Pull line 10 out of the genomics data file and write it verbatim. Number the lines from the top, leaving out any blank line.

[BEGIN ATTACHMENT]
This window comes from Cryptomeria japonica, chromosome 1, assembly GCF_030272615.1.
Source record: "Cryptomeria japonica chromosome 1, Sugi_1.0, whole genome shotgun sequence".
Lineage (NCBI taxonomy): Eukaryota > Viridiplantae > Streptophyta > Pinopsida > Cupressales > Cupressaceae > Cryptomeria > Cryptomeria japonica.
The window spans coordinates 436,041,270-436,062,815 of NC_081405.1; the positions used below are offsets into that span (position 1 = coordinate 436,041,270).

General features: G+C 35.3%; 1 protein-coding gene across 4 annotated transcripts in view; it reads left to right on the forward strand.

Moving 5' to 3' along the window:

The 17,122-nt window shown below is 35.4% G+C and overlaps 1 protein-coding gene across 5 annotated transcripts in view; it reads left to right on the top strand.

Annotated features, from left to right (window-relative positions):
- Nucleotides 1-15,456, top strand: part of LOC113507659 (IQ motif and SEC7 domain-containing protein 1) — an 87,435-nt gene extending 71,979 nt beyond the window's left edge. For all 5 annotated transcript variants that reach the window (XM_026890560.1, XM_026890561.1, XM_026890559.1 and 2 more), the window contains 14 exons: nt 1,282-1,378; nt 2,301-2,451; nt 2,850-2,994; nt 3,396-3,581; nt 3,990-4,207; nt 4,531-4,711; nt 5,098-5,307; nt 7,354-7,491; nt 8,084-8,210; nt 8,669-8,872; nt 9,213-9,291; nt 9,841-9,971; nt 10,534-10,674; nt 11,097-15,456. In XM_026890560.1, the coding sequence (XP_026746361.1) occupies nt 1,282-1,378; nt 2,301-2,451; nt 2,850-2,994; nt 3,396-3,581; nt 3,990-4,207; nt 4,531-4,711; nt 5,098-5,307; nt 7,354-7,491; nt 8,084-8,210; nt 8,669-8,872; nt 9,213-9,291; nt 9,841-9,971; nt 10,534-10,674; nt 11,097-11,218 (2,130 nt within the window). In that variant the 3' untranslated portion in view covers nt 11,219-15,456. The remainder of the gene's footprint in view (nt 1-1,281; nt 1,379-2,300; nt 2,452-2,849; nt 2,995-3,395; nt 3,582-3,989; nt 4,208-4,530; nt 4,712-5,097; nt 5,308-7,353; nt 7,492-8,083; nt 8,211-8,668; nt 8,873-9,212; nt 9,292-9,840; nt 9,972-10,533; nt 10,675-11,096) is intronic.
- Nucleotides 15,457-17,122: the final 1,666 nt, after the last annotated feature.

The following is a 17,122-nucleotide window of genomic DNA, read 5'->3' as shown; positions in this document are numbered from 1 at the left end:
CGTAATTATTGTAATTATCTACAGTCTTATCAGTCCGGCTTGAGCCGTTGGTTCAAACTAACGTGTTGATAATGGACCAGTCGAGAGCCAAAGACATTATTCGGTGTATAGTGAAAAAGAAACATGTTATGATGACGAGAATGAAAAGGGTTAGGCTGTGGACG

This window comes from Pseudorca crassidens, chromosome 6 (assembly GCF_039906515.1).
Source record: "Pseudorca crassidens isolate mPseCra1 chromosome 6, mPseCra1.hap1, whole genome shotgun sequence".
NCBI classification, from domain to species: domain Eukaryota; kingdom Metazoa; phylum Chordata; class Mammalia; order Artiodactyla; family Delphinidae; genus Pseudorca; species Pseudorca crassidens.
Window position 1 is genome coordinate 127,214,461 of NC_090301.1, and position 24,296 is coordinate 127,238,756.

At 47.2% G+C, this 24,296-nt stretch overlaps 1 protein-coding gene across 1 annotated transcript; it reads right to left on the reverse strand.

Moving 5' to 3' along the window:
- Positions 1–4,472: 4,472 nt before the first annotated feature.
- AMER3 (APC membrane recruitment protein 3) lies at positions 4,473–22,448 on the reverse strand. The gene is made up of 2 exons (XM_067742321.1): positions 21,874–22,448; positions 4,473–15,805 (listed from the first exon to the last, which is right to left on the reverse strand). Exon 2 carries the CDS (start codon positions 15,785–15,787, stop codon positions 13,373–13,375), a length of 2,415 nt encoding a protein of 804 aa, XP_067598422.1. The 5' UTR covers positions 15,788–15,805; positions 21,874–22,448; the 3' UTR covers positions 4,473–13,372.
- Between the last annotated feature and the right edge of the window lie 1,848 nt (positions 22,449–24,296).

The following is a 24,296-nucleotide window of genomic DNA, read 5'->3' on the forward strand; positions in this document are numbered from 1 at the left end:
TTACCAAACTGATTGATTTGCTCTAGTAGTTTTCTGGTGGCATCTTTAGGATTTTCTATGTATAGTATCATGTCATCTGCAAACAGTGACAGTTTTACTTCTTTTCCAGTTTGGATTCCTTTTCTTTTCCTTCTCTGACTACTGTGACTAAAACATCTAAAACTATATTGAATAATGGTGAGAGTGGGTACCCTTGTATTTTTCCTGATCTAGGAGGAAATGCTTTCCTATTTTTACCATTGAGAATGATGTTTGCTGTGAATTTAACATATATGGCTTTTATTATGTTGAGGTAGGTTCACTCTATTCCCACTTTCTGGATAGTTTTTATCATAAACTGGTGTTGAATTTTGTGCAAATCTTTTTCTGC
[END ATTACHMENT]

- Nucleotides 15,457-17,122: the final 1,666 nt, after the last annotated feature.